This article is written from a democratic point of view.
Former Washington Journalist
Contributor on The Bipartisan Press
Hover to Expand
Perhaps this, above all, speaks to just how much the presidency has begun to weigh on Donald Trump.
Trump has gone from–at least looking the part of–a media-savvy TV star on his own network series rubbing elbows and dispensing business acumen with Hollywood B-listers, to a nearly incomprehensible and media-illiterate old man.
All within a few short years.
When Trump first ran for president, much of what propelled him was this built-in appeal he had from the years at the head of his own reality series, Apprentice and Celebrity Apprentice. It was the persona from those series, which came into American living rooms for more than a decade, which gave millions of American voters the sense that they knew this man. Trump projected a figure on those series as a strong wheeler-dealer, with his macho tough-guy catchphrase, “You’re fired!”
Trump was even awarded a star on the Hollywood Walk of Fame for his efforts.
Meanwhile, the network which broadcast Trump’s series, NBC, is also home to the long-running sketch comedy show, Saturday Night Live.
Like Trump himself, SNL is very much identified with New York, as it is produced and shot live from NBC’s Rockefeller Center each week. In fact, the flamboyant real-estate developer guest-hosted the show for the first time in 2004. He would return for a second–and much more controversial–go as guest-host as a presidential candidate in 2015. (Activists protested outside as Trump hosted the show inside.)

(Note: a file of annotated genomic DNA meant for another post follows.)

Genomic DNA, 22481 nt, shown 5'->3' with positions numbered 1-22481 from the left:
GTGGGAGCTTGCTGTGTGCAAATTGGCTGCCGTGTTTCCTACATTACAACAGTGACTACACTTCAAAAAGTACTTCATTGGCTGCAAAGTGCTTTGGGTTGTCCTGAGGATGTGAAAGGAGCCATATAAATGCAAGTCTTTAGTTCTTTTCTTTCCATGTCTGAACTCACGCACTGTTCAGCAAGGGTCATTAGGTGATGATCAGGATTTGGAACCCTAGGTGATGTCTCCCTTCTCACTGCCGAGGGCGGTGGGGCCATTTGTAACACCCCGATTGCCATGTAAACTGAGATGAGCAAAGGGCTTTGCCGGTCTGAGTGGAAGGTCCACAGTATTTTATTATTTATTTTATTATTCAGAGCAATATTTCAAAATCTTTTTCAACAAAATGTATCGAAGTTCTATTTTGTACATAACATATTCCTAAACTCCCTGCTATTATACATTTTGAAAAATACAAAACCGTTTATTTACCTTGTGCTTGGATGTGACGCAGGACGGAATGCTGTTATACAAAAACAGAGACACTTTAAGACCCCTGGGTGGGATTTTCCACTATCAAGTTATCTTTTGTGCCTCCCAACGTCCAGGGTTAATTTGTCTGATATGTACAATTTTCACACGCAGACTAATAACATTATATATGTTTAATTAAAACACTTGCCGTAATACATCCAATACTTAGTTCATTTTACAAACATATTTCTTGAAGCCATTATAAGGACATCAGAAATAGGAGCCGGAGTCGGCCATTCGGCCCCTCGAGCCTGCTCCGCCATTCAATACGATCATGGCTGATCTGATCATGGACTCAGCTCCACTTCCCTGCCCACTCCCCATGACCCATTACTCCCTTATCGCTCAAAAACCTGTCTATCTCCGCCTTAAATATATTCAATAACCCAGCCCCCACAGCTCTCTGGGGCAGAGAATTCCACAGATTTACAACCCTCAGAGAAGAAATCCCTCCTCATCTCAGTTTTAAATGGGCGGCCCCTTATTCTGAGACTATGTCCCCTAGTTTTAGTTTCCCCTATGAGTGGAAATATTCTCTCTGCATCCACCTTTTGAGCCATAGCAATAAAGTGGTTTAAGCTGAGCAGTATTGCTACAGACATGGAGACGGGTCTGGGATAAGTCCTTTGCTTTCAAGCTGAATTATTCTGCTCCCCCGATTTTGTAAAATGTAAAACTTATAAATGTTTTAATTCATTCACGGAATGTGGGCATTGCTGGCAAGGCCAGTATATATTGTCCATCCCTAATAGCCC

One of SNL’s longest-standing traditions since it first hit the airwaves in 1975 has been to parody, satire and generally poke good fun at whoever happens to be president of the United States.
And that satire has always been bipartisan. Democrat or Republican, no occupant of the Oval Office has been immune.
It began nearly 45 years ago with comedian Chevy Chase impersonating Jerry Ford. Chase didn’t even bother to look like Ford. He would just stumble and fall down, and immediately, people knew it was the 38th president.
The costumes and impersonations would get more clever and complex over the years.
Sometimes the presidents would even play along.
Ford had the good humor to actually go on the program himself for laughs.
And the recently departed George HW Bush had the class, after he lost the 1992 election, to invite Dana Carvey–the comedian who had been doing the Bush impersonations on SNL–to the White House for some fun.
So it would go to figure that Trump–President Hollywood himself, right?–would be the first one to want to play along.
Actor Alec Baldwin has been getting headlines ever since he took on the Trump persona on Saturday Night Live at the advent of the Trump administration.
Then last December, Trump–a two-time SNL host himself–snapped.
In a series of incoherent tweets, he threatened to sue the series over a Christmas-themed so-called cold-open skit on the sketch comedy program which was essentially a parody of the Jimmy Stewart holiday classic, “It’s A Wonderful Life”, except in the SNL version it imagines a world in which Trump was never elected president. Hilarity ensues from there.
In his tweets raging about SNL, Trump complained about too much “one-sided coverage,” and further raged against “unfair news coverage.”
How could anyone–much less a former host himself–confuse a Saturday Night Live comedy sketch—obviously with actors playing parts–with a network news report of any kind?
Now, another more recent, Saturday Night Live skit seems to have tweaked Trump, as now he tweeted menacingly that SNL “should be looked in to.”
So much for Trump understanding how these celebrity things are supposed to work.
At the very least, if he really is this much of a media hick, somebody needs to take back that star on the Walk of Fame.